The LGA’s podcasts aim to improve public understanding of what councils do.
Last year, the LGA launched its new podcast show, Forget What You Think You Know.
The podcast aims to uncover truths about councils and the services they deliver, and highlight the key challenges councils face to keep these services running.
Each episode features special guests, who discuss key topics and what they would like to see changed to help councils deliver for their communities.
Our aim is for the podcasts to provide a helpful insight for those who are new to local government, and to give the general public a better understanding of what councils do for them.
In our most recent episode, launched in May, Esther Barrott, a graduate on the National Graduate Development Programme, takes us on a journey to find out more about what councils do and how they work, the general perceptions that surround them, and the importance of local elections.
Esther is joined first by Cllr Peter Fleming, Chair of the LGA’s Improvement and Innovation Board, who shares why he got involved in local government and what the role of a councillor involves.
“You have got to love people; we are in a people-to-people business”, he says, describing how a five-minute walk up the high street can take 40 minutes because people stop him to talk about everything from sustainable transport and economic development to whether the council should buy a building as an investment.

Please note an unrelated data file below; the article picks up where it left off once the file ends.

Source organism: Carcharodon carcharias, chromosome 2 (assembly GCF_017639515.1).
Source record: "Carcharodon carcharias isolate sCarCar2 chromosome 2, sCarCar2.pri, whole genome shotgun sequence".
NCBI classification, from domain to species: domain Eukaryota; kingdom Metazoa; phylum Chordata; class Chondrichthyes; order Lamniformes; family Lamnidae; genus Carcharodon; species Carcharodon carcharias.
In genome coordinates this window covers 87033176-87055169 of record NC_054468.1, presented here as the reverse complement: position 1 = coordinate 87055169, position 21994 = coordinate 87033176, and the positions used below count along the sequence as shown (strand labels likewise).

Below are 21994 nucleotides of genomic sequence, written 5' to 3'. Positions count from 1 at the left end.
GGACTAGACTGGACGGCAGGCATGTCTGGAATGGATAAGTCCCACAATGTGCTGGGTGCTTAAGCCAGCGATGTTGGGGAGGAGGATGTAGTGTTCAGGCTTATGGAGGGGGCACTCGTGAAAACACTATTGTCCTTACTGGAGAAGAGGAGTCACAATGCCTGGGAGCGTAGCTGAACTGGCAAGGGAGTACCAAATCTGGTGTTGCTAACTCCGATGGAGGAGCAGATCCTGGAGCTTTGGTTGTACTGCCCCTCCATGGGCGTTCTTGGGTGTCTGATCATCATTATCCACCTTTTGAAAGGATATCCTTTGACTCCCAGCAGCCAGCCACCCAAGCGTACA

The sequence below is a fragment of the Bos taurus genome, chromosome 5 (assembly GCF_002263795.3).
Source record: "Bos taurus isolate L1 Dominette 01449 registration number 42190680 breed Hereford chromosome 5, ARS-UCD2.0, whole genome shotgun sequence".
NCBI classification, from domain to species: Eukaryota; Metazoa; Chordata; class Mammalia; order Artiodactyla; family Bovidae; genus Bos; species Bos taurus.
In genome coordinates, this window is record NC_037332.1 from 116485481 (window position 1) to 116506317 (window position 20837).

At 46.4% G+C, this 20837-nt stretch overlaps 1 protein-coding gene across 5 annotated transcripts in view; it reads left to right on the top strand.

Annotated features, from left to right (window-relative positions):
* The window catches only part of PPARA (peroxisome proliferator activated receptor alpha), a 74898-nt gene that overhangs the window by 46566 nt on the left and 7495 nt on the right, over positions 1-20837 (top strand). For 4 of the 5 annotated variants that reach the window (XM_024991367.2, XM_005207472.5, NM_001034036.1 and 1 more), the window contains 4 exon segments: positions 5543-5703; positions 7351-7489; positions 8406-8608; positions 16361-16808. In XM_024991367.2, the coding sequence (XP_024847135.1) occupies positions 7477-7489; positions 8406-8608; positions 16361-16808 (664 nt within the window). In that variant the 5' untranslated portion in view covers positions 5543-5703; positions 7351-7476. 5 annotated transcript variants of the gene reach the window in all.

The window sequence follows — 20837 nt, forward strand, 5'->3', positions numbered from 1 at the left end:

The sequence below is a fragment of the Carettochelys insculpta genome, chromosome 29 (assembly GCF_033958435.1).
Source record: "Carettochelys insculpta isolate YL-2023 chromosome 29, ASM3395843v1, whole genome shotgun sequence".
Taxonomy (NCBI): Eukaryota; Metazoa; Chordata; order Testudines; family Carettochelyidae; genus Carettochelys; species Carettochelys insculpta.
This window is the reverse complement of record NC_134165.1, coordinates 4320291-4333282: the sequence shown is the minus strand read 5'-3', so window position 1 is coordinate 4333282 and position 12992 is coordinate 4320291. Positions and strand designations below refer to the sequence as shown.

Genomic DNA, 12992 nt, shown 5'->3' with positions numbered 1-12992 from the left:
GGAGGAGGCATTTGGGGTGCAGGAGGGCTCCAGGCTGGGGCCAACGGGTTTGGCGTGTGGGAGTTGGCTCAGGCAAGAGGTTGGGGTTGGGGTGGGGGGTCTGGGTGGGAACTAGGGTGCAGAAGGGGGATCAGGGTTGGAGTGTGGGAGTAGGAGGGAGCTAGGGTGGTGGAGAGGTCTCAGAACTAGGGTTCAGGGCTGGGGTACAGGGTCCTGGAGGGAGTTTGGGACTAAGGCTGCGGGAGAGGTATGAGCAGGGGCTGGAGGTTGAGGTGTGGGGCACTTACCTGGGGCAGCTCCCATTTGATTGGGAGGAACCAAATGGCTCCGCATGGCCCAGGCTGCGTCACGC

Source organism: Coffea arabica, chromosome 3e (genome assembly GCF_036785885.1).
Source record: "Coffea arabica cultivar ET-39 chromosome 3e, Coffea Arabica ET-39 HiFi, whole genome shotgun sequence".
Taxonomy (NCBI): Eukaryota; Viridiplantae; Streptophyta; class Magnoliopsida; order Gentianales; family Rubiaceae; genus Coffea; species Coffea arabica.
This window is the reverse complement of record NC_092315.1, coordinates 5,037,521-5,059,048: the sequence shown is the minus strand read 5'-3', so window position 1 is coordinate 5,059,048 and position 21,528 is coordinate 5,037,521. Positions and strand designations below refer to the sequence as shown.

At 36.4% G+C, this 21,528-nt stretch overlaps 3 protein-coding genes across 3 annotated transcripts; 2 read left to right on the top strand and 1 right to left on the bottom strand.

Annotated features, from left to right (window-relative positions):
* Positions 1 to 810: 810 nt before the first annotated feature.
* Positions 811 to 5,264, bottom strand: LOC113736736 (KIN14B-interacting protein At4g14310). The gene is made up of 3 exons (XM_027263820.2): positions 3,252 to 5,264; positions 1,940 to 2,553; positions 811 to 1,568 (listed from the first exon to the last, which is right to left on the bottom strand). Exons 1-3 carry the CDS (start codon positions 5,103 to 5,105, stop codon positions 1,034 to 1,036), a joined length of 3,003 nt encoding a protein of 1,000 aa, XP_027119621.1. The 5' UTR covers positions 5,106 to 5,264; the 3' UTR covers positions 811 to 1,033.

Also featured is Jackie Weaver, Chief Officer of Cheshire Association of Local Councils, who gives an insight into the story behind the famous parish council meeting that made her an internet star,and talks about why voting in local elections is so important.
“It’s probably the local elections that are going to have far more impact on our lives than the national politics,” she says.
“My interest is really more about local communities and helping people to do what they think is right for their local community. I do feel very strongly that, in local democracy, there’s a place for everybody.”
We also hear from Lord Simon Woolley, Founder and Director of Operation Black Vote, on why it is important that diverse audiences engage with councils and local democracy.
Councils “could be engines of change”, he tells Esther – but they have to look at themselves, their senior teams and their council chambers, see “where the gaps are”, and act.
“They say that their doors are open, but it’s not enough. It’s not enough because [of] the cynicism of many communities, including working class, [who] feel, ‘What’s the point of engaging, when the people that are making these decisions don’t care about me?’” says Lord Woolley.
“Leaving it to people that don’t care about you is not a good plan for democracy, is not a good plan for your children’s education or housing or health. It’s getting the citizens to realise that they are the democratic masters and recognising that those in the council chambers, the local council chambers, are the democratic servants.”
This is the fourth episode in the Forget What You Think You Know series, and follows previous podcasts on the COVID-19 vaccination rollout, homelessness, and council housing.
A new episode will be available each month, with forthcoming topics including devolution, employment and skills, and climate change. Please show your support by listening, downloading, subscribing, and sharing the podcast with your friends and family.